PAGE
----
|Llanystymdwy's local beach, now owned by NT, was once a source of seaweed for the community|
So that is why I recently found myself being buffeted by wind and chilled by spits of freezing rain on a local beach, pitching forkfuls of bladderwrack into my trailer.
But the reason why I’m recounting this experience is not to impress you with my organic credentials or adherence to coastal traditions. I wish to share with you my heartfelt dismay at the proliferation of another man-made pollutant that threatens to corrupt every single beach and cove in our otherwise pristine coastline: plastic.
|Try picking the seaweed out of this...|
Soon after this disheartening experience, I was reminded of the scale of the problem at a Coastal Futures conference I attended in London. Throughout a session on marine waste we learnt a succession of disturbing facts, such as the fact that over the last ten years we have produced more plastic than during the whole of the last century, and it will triple again by 2025; that a million sea birds and 100,000 marine mammals are killed annually from plastic in our oceans and that 50 percent of the plastic we use, we use just once and throw away.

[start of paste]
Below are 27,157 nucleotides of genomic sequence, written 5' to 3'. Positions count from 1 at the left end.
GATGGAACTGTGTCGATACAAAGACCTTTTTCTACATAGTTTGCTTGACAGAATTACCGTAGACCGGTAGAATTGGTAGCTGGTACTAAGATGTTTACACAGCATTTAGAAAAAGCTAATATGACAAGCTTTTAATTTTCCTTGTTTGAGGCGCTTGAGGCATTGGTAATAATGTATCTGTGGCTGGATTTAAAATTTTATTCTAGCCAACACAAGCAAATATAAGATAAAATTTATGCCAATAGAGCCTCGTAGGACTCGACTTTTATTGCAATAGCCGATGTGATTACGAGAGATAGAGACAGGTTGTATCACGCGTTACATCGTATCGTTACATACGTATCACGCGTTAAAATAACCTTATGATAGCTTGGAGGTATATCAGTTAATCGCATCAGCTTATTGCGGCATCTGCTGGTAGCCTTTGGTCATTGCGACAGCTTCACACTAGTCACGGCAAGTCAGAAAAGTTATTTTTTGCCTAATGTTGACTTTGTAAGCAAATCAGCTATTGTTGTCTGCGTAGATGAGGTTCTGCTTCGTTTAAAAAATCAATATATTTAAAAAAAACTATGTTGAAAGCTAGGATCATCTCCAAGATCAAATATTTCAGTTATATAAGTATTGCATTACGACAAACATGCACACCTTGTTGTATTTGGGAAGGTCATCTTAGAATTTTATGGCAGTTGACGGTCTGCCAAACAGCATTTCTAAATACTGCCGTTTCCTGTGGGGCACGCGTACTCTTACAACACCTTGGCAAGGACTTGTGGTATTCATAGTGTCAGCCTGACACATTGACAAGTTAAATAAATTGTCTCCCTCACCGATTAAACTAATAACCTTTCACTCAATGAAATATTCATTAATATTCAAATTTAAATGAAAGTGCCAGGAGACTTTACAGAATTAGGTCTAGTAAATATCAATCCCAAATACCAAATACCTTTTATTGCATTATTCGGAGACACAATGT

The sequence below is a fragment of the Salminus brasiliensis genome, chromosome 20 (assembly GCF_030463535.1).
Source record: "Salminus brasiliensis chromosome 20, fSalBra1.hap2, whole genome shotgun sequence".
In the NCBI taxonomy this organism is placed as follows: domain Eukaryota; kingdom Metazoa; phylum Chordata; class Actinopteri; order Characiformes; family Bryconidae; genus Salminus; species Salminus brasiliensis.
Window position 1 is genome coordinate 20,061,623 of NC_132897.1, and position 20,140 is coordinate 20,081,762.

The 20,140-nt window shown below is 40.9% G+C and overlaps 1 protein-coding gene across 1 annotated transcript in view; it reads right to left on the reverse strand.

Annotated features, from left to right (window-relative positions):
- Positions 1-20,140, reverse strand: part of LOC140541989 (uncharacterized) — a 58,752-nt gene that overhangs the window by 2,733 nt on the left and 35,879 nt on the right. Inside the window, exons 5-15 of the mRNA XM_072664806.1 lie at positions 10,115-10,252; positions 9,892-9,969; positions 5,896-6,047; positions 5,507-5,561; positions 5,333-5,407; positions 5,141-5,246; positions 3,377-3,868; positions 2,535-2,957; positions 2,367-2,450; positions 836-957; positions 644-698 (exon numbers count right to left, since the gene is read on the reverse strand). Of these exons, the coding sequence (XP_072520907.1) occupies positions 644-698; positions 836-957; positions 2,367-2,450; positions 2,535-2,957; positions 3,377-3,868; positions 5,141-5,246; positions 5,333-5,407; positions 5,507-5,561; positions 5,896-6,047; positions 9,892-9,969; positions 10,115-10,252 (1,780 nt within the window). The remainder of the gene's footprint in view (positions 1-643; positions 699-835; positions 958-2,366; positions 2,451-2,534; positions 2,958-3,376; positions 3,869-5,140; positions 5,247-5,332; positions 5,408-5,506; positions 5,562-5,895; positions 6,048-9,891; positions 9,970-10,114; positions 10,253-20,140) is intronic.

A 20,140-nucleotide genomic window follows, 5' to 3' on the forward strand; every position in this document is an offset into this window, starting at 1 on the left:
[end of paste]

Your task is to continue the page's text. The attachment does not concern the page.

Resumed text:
But we also learnt that we shouldn’t blame plastic. It’s one of the mankind’s most useful inventions, having transformed our lives in countless ways, including our ability to insulate our houses and so reduce our carbon emissions.
The problem lies with our waste management systems, or lack of them. All over the world, organisations from the United Nations to local charities are coming together to tackle the problem. We learnt about fishermen who have agreed to collect and recycle all the plastic that they collect in their trawl nets and about the excellent work of charities such as the Marine Conservation Society which organise events that enable us all to do our bit to clean our local beaches.
|NT Visitor Services and Community Officer, Rhian Sula, with Michaela Strachan filming for Springwatch at Freshwater West|
Mulling over what I’d learnt on my way back to Wales, my spirits lifted somewhat as I caught myself dreaming of a time when future generations enrich their gardens with seaweed unsullied by so much plastic, and of a time when the residents of that Llanystymdwy terrace will once again be envied by their neighbours for their right to access such a useful resource.
< To find out more about marine litter, and how to help, visit the Marine Conservation Society's excellent Beachwatch Results